December 30, 2006
Happy is the bride the sun shines on.
Â Â Â Â Â Â Â Â Â Â Â Â Â Â Â Â â€” Traditional proverb
Lynn and Ron and I went to a wedding today, our last event of the Holiday 2006 season. The bride was Erin P., a young woman I met when she was in ninth grade â€” not an auspicious beginning, since she remembers that the first thing I ever said to her was a sharp command to stand up rather than sit on the floor of the hallway outside my classroom with her legs sticking out into the walkway.
This directive was given not to Erin alone, of course, but also to six or so other twittery girls who had developed the habit of encamping themselves before homeroom thus. The hallways were narrow, dark, and dirty (why would anyone want to sit on the floor there?), and I was particularly irritated by having to pick my way around legs and toes and over backpacks and other accoutrements whose looping straps and buckles were a minefield for anyone who wanted to move both swiftly and gracefully through the area.
When Erin was in eleventh grade (in the remodeled building, where the hallways were wider, brighter, and cleaner but where nobody sat on the floor anymore), she turned up in one of my American Literature classes. Bright, insightful, she was an engaged and engaging student. She stopped by my classroom from time to time, for a hello, a chat, and gradually, by the end of that school year, we had become friends. And we remained so, through her senior year and her college years and into her independent young adulthood.
She met Jake in college. We met him for the first time in 2004 when he and Erin attended a performance of Crazy for You, Lynn’s last appearance on her high school musical stage. Now it was not just Erin and I who met for dinner once or twice a year, but Lynn too. Erin had always been a model for the kind ofÂ young womanÂ I wanted Lynn to be, and in her developing relationship with Jake, I saw also the kind of strong foundation and steady blossoming of a life partnership I want for Lynn.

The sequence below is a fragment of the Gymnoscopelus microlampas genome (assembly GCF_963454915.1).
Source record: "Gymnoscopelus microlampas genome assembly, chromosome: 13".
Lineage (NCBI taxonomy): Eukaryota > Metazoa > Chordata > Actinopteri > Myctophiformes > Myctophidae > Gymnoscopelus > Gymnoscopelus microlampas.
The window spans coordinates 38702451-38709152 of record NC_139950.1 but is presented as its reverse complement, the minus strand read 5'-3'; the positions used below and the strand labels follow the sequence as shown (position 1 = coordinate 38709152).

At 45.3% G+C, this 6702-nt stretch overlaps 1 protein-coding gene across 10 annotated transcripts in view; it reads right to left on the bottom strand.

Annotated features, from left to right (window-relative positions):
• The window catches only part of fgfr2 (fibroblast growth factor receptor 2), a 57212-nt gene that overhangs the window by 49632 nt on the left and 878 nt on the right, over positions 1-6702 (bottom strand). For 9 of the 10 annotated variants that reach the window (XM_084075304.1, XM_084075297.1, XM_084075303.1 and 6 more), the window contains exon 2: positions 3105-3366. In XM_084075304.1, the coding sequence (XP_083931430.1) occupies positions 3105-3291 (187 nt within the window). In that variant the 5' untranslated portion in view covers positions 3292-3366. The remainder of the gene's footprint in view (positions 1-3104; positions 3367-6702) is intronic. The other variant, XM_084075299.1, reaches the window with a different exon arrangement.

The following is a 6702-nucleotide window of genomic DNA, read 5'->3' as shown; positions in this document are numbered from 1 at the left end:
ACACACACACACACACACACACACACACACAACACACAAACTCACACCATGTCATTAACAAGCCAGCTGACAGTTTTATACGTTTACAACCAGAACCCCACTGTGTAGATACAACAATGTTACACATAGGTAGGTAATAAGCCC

Erin and Jake became engaged last Valentine’s Day. The wedding today was elegant and traditional, with a nuptial mass at 2:00 and then a sit-down dinner reception at a nearby hotel. The mass was in the same parish church that Ron attended most of his life, and as we were being escorted down the aisle I realized with some chagrin that thisÂ was the first time we were entering that space since Ron’s mother’s funeral in August of 2005.
Any apprehension quickly vanished. We’ve been having unusually mild weather here in central Pennsylvania, and the sun was bright, filtering through the stained glass windows. The music, carefully chosen, was meditative and inspiring, the bride was beautiful, the groom was handsome. I listened to the words of the familiar ritual, both the mass and the marriage ceremony, feeling a joy and a gratitude to be held in the esteem of these young people as a friend.
Ron and I onceÂ received the traditional nuptial blessing in that very church. Maybe I heard it, maybe I was paying attention, maybe I was more concerned that day about other things. Today I heard the words as if for the first time:
May your fullest blessing come upon this man and this woman so that they may together rejoice in your gift of married love. May they praise you when they are happy and turn to you in their sorrows. May they be glad that you help them inÂ their work and know that you are with them inÂ their need. May they reach old age in the company of their friends, and come at last to the kingdom of heaven.
Sitting between my beloved husband and our incredible daughter, I understood why people cry at weddings.
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